In sum, Musk is facing a real and precipitous loss in the already insufficient advertising dollars which accounted for most of Twitter’s revenue throughout its history. He is throwing his weight behind a hastily designed subscription service that currently provides few tangible benefits for users, appears unlikely to become a stable revenue stream in the near or long term, and undermines Twitter’s basic utility for everyone. And most of his other potential ideas so far—like turning the platform into a payments processor, to name one example—are outlandish and unlikely at best.
Wait a minute, you might note here, why does it matter if Twitter makes money? It certainly didn’t for most of the last decade. That’s true, but Twitter’s previous investors thought that it would eventually become profitable and were willing to keep it afloat until it did. Now that it’s gone private, it essentially has just one investor: Elon Musk. (Some previous investors, including a Saudi prince and founder Jack Dorsey, still retain small ownership stakes.) So the question becomes how long Musk is willing to keep Twitter afloat. He noted in one recent tweet that the company was losing $4 million each day.
Every dollar that Twitter doesn’t make from ads or subscriptions must come from somewhere to pay its operating expenses, and that somewhere is probably Musk himself. On top of that, Musk also overspent to buy Twitter in the first place and the company is now saddled with roughly $13 billion in debt, according to The New York Times, including roughly $1 billion in annual interest payments. Musk, in short, bought an unprofitable company at a high price and is destroying its long-term value to recoup his losses. You don’t have to be Warren Buffett to realize that dynamic is not sustainable, even for the world’s richest man on paper.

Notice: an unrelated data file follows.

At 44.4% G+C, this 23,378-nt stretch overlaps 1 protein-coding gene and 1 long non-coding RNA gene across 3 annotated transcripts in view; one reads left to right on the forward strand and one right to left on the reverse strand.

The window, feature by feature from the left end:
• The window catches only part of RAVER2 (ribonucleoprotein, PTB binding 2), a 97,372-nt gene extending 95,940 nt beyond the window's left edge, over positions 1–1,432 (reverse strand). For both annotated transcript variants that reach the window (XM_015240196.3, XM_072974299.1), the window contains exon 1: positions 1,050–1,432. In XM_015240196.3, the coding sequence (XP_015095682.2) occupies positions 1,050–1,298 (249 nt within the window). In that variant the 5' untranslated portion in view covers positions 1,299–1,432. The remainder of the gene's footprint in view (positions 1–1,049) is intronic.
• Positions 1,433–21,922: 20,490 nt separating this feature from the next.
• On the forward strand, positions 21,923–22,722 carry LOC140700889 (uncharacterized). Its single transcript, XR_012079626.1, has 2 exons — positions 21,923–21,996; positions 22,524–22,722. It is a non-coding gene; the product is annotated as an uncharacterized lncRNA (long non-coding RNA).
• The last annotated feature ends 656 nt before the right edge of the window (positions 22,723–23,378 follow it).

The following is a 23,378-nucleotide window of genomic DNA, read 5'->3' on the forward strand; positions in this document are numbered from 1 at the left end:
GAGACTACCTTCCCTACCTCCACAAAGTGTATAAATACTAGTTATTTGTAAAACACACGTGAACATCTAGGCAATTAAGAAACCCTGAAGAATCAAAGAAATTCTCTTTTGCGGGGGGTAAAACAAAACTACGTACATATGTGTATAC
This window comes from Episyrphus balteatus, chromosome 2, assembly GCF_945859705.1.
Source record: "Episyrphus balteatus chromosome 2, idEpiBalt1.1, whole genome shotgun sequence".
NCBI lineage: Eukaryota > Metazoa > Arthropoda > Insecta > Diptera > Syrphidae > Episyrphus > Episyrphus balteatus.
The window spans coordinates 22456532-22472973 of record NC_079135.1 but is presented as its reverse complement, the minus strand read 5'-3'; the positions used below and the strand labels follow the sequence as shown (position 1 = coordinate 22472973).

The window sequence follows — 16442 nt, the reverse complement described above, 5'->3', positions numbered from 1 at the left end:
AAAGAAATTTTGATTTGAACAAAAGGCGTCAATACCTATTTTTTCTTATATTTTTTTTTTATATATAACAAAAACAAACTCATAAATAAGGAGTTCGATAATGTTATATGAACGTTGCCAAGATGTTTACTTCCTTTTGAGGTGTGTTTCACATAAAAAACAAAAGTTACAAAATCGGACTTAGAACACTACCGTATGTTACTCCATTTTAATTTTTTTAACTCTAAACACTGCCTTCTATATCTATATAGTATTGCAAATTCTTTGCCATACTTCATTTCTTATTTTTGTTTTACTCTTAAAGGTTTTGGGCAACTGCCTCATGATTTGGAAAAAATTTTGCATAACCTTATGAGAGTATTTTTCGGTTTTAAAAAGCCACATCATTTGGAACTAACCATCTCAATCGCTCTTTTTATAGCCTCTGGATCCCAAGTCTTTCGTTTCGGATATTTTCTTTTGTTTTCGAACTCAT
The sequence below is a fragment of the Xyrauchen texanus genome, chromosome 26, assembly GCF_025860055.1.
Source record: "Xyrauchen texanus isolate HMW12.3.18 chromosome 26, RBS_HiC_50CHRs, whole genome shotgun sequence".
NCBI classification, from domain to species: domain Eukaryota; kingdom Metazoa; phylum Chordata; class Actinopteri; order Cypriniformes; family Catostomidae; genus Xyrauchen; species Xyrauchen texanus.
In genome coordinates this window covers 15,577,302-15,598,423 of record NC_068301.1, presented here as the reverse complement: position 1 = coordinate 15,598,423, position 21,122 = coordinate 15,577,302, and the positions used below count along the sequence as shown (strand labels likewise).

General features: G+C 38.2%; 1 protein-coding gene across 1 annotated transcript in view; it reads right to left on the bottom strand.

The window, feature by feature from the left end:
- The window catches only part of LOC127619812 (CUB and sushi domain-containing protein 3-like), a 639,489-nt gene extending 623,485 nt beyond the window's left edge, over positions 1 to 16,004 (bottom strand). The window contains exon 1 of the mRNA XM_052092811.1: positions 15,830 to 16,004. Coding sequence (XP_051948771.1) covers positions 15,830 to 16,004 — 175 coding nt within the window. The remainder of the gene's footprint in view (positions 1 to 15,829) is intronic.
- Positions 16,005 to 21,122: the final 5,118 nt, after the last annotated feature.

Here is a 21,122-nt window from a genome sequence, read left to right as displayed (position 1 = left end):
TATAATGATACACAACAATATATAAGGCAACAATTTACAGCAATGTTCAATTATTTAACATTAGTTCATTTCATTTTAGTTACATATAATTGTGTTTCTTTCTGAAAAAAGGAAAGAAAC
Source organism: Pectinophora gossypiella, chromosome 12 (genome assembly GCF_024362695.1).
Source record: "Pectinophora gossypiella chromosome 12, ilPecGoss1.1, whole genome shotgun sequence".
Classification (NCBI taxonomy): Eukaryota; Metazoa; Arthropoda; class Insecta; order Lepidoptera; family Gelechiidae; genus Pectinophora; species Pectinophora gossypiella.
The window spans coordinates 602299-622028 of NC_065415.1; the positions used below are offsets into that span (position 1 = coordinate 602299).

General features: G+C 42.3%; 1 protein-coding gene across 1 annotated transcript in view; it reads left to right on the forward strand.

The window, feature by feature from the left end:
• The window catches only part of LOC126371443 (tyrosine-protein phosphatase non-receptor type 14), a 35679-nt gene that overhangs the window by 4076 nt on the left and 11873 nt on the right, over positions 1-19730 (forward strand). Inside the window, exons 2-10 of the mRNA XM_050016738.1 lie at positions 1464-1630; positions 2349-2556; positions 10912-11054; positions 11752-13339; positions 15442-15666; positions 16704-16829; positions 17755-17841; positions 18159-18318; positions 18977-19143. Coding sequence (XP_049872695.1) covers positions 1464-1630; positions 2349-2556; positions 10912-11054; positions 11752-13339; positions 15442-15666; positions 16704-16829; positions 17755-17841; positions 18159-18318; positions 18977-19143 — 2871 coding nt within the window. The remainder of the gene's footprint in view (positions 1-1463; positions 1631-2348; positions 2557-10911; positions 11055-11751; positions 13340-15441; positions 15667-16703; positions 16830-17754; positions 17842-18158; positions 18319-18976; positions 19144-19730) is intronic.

This is not to say that Twitter’s ancien régime had everything right or that Musk can’t find actual ways to make Twitter profitable. The meteoric rise of short video platform TikTok, for example, makes Twitter’s decision to buy Vine in 2012 and then shutter it in 2016 after competition from Instagram look like a major missed opportunity. Musk has floated the idea of reviving the app and it’s a strong idea, especially if the Chinese-owned TikTok runs into regulatory problems in the future. A less adversarial version of Twitter Blue that genuinely verifies users’ identities could also be viable, keeping the previous verification system intact while making it attainable in an open and sustainable fashion. But that would require patience and long-term vision—two things that Musk does not seem to have at the moment.
Indeed, another major problem for Twitter is that Musk doesn’t seem to truly care about any of this. When someone referenced a verified tweet that impersonated Nintendo this week, he replied with two laughing-while-crying emojis. He is unambiguous about his hostility towards “legacy verified users” in general, whom he described as “corrupt,” and journalists in particular, some of whom have covered labor issues at Tesla and allegations of sexual harassment against him. This appears to be overwhelming his other senses. One friendly user told him that the new blue check mark system was a “scam nightmare” and pleaded with him to reverse course. In response, Musk simply wrote, “$8.” This does not inspire trust.
It’s possible, of course, that Musk finds a way to make the company profitable, rebuilds confidence among established users and major advertisers alike, and turns Twitter into a “free-speech” utopia that strikes a harmonious balance between excluding hateful users and welcoming different points of view. It’s also possible that he will get bored, turn his attention back to Tesla and SpaceX, sell Twitter’s office space and data archive to some multinational conglomerate that specializes in helping foreign dictators hunt down dissidents, and write off the loss on his next tax return. Maybe he’s in this for the long haul. Maybe he’ll pin this article up in the break room after Twitter’s first full year of profitability. Or maybe he’s still the guy that spent most of this year desperately trying to not buy the dumb bird website in the first place.